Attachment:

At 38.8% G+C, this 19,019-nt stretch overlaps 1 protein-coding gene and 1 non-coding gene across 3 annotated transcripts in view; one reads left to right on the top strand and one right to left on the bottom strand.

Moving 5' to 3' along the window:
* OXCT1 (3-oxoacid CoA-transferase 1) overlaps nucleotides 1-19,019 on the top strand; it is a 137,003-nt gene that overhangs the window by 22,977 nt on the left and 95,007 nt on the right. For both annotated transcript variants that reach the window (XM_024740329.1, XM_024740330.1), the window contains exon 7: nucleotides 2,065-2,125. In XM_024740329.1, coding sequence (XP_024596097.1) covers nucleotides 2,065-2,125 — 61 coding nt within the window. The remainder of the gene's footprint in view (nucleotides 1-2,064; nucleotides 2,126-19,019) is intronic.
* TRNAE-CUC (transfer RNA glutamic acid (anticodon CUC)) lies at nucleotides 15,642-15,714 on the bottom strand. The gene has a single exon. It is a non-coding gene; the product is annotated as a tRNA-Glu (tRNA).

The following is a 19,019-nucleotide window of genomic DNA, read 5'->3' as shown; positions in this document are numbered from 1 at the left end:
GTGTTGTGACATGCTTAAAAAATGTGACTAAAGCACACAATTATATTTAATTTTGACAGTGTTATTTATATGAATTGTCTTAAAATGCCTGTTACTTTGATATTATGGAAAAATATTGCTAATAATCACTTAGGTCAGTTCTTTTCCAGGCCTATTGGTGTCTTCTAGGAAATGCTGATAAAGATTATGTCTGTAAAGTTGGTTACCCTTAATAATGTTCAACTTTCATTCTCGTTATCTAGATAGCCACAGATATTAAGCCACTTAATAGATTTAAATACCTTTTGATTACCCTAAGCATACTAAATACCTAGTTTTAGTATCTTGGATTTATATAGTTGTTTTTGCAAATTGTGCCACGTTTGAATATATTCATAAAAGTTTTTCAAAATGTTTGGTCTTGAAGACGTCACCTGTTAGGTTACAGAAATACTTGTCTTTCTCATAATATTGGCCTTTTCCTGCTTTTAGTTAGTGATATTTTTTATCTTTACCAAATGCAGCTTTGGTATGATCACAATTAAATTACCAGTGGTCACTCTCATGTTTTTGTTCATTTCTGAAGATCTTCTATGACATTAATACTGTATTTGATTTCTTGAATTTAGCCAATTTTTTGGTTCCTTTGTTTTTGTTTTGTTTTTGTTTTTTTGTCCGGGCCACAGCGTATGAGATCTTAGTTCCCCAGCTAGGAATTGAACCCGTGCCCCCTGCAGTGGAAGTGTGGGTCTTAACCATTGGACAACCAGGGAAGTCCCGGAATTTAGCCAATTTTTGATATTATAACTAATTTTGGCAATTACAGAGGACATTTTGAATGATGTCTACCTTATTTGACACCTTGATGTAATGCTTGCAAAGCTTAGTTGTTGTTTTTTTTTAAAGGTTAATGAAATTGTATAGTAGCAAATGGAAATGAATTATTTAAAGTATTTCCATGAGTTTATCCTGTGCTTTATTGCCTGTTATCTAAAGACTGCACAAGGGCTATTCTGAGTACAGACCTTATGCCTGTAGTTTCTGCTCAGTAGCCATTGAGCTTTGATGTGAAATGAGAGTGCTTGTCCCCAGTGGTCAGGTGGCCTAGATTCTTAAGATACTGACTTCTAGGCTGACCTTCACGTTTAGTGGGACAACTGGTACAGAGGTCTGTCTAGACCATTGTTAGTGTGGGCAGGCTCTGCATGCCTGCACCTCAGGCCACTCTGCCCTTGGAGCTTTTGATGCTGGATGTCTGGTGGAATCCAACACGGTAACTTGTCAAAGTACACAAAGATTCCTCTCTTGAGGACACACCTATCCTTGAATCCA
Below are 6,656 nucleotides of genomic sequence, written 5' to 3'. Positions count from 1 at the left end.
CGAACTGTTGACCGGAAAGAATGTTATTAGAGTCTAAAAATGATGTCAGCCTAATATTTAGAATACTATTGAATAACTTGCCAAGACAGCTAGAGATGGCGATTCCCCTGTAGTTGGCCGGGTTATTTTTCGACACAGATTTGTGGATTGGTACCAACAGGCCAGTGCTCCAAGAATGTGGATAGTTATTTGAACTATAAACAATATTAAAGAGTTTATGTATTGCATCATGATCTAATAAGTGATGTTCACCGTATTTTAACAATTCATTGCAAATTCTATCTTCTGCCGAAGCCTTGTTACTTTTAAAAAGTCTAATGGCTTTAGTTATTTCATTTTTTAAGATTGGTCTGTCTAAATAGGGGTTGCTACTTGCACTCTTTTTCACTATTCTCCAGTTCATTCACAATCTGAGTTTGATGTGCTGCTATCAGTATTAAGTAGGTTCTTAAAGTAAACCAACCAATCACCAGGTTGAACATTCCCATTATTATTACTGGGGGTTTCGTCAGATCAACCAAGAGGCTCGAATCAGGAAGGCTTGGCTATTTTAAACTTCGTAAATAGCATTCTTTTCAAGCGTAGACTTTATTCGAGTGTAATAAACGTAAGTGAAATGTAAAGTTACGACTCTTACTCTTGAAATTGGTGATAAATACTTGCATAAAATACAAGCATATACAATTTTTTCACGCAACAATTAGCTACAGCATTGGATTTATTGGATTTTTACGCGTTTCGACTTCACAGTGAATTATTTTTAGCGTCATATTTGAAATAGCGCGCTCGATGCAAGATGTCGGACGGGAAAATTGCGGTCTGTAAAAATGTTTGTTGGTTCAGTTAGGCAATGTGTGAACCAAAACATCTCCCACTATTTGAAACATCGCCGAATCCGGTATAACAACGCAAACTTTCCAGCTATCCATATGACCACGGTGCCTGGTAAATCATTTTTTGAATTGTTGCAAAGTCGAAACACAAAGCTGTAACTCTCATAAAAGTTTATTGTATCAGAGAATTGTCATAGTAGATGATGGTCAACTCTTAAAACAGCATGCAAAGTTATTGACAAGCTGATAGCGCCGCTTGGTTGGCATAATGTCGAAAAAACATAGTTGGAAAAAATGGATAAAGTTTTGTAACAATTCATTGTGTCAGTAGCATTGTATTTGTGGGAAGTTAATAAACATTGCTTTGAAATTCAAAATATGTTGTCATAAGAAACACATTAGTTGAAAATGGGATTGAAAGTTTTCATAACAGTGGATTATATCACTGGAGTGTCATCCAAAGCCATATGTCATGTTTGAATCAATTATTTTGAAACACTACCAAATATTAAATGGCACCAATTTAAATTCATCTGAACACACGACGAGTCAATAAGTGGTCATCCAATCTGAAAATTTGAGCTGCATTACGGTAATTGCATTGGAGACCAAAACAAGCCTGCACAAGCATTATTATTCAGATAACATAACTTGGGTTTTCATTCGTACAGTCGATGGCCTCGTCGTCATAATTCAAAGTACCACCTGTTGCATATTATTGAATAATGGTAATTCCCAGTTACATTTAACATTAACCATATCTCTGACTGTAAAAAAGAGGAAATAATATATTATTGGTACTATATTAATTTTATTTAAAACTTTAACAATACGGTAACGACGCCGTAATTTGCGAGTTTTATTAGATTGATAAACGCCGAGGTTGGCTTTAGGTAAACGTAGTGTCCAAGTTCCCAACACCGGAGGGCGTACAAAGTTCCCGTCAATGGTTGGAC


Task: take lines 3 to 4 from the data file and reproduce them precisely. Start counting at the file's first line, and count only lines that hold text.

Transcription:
* OXCT1 (3-oxoacid CoA-transferase 1) overlaps nucleotides 1-19,019 on the top strand; it is a 137,003-nt gene that overhangs the window by 22,977 nt on the left and 95,007 nt on the right. For both annotated transcript variants that reach the window (XM_024740329.1, XM_024740330.1), the window contains exon 7: nucleotides 2,065-2,125. In XM_024740329.1, coding sequence (XP_024596097.1) covers nucleotides 2,065-2,125 — 61 coding nt within the window. The remainder of the gene's footprint in view (nucleotides 1-2,064; nucleotides 2,126-19,019) is intronic.
* TRNAE-CUC (transfer RNA glutamic acid (anticodon CUC)) lies at nucleotides 15,642-15,714 on the bottom strand. The gene has a single exon. It is a non-coding gene; the product is annotated as a tRNA-Glu (tRNA).